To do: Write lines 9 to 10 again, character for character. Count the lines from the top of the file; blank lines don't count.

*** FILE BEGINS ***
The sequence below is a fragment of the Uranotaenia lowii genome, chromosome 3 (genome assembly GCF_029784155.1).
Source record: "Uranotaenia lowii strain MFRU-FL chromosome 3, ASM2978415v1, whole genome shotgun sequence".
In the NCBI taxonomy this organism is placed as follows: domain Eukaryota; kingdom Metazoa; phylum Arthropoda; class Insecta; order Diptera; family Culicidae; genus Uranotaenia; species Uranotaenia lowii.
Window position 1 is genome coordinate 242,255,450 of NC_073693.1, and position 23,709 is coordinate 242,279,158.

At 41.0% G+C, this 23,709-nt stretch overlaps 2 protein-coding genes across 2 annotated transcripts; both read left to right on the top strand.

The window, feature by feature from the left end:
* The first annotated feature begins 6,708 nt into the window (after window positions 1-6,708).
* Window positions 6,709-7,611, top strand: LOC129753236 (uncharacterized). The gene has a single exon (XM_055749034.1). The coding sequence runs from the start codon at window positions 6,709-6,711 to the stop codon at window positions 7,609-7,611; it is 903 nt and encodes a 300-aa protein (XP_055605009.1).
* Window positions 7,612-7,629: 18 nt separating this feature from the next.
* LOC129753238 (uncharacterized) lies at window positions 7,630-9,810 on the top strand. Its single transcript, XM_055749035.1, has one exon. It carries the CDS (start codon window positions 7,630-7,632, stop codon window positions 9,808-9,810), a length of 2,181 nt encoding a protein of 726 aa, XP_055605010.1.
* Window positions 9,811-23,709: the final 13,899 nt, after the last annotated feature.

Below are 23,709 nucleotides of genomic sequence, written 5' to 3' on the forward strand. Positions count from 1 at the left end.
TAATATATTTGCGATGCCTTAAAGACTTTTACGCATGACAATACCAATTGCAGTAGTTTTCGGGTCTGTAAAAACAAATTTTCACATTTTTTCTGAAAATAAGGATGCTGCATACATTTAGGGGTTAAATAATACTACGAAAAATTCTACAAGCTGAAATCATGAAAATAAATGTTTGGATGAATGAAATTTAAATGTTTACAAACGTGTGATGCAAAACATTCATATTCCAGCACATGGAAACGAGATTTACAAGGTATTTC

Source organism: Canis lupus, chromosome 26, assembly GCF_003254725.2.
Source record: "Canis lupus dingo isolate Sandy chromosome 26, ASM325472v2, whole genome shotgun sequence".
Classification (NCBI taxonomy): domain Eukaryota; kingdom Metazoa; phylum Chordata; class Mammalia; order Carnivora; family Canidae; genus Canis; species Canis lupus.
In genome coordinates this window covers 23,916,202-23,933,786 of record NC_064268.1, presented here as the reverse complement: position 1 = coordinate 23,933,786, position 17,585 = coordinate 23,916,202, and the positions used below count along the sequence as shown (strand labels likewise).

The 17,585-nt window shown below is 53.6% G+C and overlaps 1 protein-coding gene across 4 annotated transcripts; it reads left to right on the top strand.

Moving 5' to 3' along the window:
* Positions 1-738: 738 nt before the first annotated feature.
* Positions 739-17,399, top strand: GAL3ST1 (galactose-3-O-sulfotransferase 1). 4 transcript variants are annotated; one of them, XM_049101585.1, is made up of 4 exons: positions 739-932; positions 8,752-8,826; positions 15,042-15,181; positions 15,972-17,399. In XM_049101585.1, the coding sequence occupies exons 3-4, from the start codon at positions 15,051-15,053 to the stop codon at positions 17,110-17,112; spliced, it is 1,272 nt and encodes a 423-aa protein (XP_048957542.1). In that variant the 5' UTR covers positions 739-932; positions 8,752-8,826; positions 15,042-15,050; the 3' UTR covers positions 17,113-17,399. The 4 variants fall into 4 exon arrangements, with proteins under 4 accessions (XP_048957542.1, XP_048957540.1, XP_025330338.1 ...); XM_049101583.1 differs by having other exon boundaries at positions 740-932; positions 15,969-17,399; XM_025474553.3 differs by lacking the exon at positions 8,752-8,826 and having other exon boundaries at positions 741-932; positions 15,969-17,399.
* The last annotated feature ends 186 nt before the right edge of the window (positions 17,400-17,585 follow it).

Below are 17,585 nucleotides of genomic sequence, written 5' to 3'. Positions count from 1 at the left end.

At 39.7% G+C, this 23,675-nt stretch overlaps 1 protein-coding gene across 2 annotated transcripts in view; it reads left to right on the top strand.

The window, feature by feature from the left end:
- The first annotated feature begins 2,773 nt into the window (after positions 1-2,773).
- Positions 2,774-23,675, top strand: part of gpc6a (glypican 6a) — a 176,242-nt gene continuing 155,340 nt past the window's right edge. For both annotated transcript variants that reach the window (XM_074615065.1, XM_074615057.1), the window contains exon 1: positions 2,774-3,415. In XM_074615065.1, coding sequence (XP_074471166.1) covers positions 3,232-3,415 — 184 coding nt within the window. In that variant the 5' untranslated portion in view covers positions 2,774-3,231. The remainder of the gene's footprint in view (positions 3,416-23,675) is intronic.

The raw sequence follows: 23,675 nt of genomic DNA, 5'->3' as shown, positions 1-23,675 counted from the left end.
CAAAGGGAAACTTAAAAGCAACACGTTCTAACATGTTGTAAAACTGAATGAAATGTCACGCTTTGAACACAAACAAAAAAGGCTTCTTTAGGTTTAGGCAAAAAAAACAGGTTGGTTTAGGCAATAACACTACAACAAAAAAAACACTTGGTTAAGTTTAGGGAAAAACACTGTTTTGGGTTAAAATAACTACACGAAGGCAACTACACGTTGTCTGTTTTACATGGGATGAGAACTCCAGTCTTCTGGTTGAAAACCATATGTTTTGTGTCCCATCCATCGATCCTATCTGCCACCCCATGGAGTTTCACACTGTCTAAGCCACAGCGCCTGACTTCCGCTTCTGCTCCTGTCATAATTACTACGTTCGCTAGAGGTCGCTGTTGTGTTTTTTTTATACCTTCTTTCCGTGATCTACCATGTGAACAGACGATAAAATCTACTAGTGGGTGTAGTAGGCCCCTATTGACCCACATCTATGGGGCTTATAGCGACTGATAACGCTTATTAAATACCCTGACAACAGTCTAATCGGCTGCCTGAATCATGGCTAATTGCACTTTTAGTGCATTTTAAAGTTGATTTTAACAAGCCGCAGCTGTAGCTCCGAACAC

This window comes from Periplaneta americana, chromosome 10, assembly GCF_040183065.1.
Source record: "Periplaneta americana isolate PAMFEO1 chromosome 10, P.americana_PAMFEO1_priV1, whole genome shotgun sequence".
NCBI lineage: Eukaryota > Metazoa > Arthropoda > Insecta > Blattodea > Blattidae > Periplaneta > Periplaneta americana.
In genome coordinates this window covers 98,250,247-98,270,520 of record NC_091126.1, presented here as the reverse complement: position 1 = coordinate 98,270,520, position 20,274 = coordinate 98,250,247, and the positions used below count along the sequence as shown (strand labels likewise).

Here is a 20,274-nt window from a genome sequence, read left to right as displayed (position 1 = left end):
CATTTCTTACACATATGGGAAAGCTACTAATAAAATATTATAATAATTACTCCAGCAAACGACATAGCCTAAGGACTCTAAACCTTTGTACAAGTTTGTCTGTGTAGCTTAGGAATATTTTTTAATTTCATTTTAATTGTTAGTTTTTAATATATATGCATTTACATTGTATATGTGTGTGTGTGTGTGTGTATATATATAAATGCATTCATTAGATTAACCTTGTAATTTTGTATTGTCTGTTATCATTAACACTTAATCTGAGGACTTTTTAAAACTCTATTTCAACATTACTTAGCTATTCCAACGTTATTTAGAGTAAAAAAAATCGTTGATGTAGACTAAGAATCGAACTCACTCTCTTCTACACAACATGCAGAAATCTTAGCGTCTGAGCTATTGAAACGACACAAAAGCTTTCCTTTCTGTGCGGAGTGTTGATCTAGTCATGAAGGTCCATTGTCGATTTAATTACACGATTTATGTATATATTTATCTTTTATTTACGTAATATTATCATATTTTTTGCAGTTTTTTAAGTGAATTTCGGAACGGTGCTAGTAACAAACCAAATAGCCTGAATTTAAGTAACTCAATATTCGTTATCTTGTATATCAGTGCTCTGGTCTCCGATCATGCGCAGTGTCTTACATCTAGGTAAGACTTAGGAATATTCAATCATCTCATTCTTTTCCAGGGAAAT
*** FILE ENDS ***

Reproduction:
* Window positions 7,612-7,629: 18 nt separating this feature from the next.
* LOC129753238 (uncharacterized) lies at window positions 7,630-9,810 on the top strand. Its single transcript, XM_055749035.1, has one exon. It carries the CDS (start codon window positions 7,630-7,632, stop codon window positions 9,808-9,810), a length of 2,181 nt encoding a protein of 726 aa, XP_055605010.1.